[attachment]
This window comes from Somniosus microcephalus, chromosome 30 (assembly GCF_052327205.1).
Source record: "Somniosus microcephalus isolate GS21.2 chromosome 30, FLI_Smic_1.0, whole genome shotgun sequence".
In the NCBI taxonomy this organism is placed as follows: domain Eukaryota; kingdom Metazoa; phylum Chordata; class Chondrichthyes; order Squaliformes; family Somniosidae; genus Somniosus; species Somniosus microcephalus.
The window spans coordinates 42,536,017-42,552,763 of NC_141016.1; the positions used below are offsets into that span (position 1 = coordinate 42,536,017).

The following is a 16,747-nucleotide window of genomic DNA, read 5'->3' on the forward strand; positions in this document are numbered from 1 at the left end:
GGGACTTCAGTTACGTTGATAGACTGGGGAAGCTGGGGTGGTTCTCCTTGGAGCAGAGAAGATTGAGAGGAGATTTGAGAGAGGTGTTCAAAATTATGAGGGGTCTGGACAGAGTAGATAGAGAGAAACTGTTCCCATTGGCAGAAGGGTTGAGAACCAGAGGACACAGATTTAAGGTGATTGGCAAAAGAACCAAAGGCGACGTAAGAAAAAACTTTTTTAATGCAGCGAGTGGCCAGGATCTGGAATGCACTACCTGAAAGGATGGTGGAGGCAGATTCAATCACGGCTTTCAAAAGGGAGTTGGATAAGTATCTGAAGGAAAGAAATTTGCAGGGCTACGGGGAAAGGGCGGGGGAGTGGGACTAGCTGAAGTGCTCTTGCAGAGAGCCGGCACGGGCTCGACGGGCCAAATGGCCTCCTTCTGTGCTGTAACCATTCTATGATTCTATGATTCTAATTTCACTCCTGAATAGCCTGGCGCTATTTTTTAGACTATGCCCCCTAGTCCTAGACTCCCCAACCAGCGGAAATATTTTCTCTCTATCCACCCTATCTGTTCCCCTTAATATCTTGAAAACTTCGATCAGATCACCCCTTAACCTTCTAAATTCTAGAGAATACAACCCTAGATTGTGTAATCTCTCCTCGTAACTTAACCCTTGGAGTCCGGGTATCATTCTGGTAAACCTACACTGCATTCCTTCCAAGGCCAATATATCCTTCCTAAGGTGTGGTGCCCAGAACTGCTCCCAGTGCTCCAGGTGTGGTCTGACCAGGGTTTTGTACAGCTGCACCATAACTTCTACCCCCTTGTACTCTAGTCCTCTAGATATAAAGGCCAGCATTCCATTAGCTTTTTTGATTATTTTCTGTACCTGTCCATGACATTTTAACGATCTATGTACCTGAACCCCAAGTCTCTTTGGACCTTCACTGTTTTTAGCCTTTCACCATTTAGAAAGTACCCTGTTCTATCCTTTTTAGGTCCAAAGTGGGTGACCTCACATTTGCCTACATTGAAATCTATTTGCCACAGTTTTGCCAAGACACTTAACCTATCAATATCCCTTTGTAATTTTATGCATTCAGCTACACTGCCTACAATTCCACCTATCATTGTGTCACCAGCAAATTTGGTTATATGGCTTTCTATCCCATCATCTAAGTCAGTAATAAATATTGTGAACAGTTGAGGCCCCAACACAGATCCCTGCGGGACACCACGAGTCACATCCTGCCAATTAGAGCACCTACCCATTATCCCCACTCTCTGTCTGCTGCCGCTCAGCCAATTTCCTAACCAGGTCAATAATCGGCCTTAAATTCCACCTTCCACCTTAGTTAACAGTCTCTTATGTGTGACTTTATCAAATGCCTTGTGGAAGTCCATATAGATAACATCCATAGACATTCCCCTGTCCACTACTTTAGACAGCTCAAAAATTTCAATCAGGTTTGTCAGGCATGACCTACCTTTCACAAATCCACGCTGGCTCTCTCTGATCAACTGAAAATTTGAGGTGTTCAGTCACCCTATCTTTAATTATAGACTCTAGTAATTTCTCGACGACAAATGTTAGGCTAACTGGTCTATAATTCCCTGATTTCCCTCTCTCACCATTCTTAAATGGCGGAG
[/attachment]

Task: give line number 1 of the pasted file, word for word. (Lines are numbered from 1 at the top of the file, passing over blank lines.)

This window comes from Somniosus microcephalus, chromosome 30 (assembly GCF_052327205.1).